If Internet access is understood to be a human right, access to a wide variety of ISPs should be provided at non-discriminatory rates. The current cable/ DSL duopoly should be eliminated by requiring cable and DSL providers to allow access to other ISPs.c One should be able, for example, to access Brand X ISP services through one's Comcast cable modem, if one so chooses. This would create sufficient competition to ensure fair prices and quality of service. We note that the U.S. recently ranked 25th in the world in average Internet connection speeds3; a result, in part, of the current lack of competition. There should also be government aid for those unable to afford access, whether through computer services in schools, libraries, or similar mechanisms. Federal initiatives such as the Broadband Technology Opportunities Program (BTOP) and the Broadband Initiatives Program (BIP) are excellent steps in this direction.


Access to the Internet is directly tied to a set of human capabilities that are considered fundamental to a life worth living.


As for the performance of ISPs, a general common carrier rule should be in place: ISPs should not be allowed to block or discriminate with regard to price or quality of service based on the content being carried. As with most general rules, there may be exceptions, but the question arises as to who gets to decide whether the given content constitutes an exception. The First Amendment to the U.S. Constitution is very clear that Congress "shall make no law...abridging the freedom of speech," and yet the U.S. Supreme Court has found that some types of speech may be abridged. According to current jurisprudence, speech may be prohibited if that speech constitutes advocacy that is "directed to inciting or producing imminent lawless action."d Congress or the states may also pass laws that prohibit speech that is itself a violation of human rights, such as child pornography.e

It remains the case, however, that the First Amendment to the U.S. Constitution has its greatest impact when protecting speech that is considered repulsive to most listeners, for it is with such cases that settled ideas are put to their greatest test. Given the importance of this process, it should remain the province of democratic institutions and their designated courts to decide when content may be blocked. It should not be the province of service providers—entities whose interests may not be fully congruent with the underlying philosophy of the First Amendment—to develop their own policies as to what speech is acceptable and what is not.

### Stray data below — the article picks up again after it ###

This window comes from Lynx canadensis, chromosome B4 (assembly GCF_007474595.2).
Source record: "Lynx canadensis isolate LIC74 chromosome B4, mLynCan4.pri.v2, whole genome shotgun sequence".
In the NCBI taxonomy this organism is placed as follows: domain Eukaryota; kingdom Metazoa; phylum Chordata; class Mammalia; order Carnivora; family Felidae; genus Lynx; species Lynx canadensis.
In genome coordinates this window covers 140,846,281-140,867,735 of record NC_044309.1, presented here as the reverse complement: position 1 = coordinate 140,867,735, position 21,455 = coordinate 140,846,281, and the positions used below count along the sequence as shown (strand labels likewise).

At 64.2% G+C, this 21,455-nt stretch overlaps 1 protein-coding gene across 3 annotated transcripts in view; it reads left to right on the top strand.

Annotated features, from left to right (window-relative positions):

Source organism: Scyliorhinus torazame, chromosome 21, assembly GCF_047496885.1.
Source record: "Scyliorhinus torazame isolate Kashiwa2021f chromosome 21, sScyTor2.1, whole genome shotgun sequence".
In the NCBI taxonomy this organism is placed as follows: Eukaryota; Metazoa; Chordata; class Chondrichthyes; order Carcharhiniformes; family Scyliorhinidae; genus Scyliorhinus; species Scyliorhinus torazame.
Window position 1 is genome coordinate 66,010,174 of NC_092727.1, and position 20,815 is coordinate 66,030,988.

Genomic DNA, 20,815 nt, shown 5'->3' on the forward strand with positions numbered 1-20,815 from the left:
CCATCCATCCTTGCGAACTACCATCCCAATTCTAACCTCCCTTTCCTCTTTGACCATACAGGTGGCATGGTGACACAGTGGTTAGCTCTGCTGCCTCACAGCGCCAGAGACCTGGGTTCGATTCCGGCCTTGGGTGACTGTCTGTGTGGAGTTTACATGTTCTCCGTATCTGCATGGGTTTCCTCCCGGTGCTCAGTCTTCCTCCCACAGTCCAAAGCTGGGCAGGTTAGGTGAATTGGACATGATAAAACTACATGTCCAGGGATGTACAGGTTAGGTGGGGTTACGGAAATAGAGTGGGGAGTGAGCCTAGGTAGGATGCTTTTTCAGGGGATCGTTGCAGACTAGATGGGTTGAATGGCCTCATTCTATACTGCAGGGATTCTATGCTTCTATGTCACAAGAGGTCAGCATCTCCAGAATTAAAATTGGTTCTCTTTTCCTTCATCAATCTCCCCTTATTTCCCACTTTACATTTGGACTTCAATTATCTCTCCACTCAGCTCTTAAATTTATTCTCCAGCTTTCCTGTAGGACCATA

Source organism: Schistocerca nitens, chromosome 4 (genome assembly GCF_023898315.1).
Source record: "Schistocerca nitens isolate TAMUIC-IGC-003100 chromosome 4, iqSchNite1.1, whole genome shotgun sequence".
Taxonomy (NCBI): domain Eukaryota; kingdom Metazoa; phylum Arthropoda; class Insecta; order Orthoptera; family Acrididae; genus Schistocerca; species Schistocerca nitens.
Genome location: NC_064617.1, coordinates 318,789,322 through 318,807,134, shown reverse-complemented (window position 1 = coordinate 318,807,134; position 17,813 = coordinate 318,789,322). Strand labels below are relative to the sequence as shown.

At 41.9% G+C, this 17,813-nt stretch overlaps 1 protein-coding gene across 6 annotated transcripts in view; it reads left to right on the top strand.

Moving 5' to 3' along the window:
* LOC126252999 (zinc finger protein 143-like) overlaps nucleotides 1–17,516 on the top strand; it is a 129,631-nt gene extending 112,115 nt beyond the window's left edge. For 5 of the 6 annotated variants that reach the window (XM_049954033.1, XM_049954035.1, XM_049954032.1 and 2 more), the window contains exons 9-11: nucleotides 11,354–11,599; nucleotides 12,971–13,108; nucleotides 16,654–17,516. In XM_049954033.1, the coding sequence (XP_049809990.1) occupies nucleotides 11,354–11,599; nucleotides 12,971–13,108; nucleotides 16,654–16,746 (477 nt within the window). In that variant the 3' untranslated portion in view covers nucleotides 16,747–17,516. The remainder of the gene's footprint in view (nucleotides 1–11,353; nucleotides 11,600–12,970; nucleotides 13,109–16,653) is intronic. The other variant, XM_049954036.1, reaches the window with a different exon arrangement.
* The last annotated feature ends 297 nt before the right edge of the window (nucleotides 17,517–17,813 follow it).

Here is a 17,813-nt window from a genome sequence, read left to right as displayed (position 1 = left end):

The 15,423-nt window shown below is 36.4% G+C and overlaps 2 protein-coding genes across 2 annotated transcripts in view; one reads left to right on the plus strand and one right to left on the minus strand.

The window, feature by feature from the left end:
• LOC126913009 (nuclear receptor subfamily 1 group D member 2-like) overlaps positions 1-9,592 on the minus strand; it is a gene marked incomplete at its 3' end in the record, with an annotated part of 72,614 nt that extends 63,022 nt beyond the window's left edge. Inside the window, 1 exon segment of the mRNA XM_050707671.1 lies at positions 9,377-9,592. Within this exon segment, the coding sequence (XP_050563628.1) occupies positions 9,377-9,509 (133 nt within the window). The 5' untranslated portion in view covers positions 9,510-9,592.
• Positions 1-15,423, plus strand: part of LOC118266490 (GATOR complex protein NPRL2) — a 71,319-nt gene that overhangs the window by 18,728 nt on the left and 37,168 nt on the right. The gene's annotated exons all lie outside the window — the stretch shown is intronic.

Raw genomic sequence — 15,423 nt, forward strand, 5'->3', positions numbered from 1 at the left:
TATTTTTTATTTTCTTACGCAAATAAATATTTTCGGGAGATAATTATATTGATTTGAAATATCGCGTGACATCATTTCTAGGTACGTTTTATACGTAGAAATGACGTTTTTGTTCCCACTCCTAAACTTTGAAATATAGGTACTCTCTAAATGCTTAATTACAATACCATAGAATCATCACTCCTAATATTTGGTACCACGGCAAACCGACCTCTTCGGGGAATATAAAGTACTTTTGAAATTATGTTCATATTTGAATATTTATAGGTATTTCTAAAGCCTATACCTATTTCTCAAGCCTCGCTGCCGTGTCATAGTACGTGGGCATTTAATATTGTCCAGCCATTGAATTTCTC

It follows that an ISP providing variable quality of service to sites based on their content is violating the rights of its customers. Attempts to create markets in differential services should be recognized for what they are—a dangerous distortion of the Internet's unsurpassed capacity for expression. If such distortion is permitted, the vertical will be emphasized over the horizontal, and the Internet will slowly devolve into just another source of corporate programming. The capabilities proffered by the Internet are too important. Social justice demands that our access to the Internet and its content not be left to the vagaries and potential abuses of the marketplace.

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References

1. Benkler, Y. The Wealth of Networks: How Social Production Transforms Markets and Freedom. Yale University Press, New Haven, CT, 2006.

2. Cerf, V.G. Internet access is not a human right. New York Times (Jan. 4, 2012); http://www.nytimes.com/2012/01/05/opinion/internet-access-is-not-a-human-right.html?_r=0.

3. Communication Workers of America. A Report on Internet Speeds in All 50 States, 2010; http://www.speedmatters.org.

4. D'Arcy, J. An ascending progression. In The Right to Communicate: A New Human Right. D. Fisher and L.S. Harms, Eds., Boole Press, Dublin, 1982.

5. Emerson, T.I. Toward a General Theory of the First Amendment. Random House, New York, 1963.

6. Griffin, J. On Human Rights. Oxford University Press, 2008.

7. Habermas, J. Between facts and norms. Contributions to a Discourse Theory of Law and Democracy. Polity Press, Cambridge, MA, 1996.

8. Haworth, A. Free Speech. Routledge, London, 1998.

9. Illich, I. Tools for Conviviality. Harper & Row, New York, 1973.

10. Lippman, W. Public Opinion. Macmillan, New York, 1922.

11. Mill, J.S. On Liberty. Longman, Roberts & Green, London, 1869.

12. Milton, J. Areopagitica. London, 1644.

13. Norris, P. Digital Divide: Civic Engagement, Information Poverty, and the Internet Worldwide. Cambridge University Press, 2001.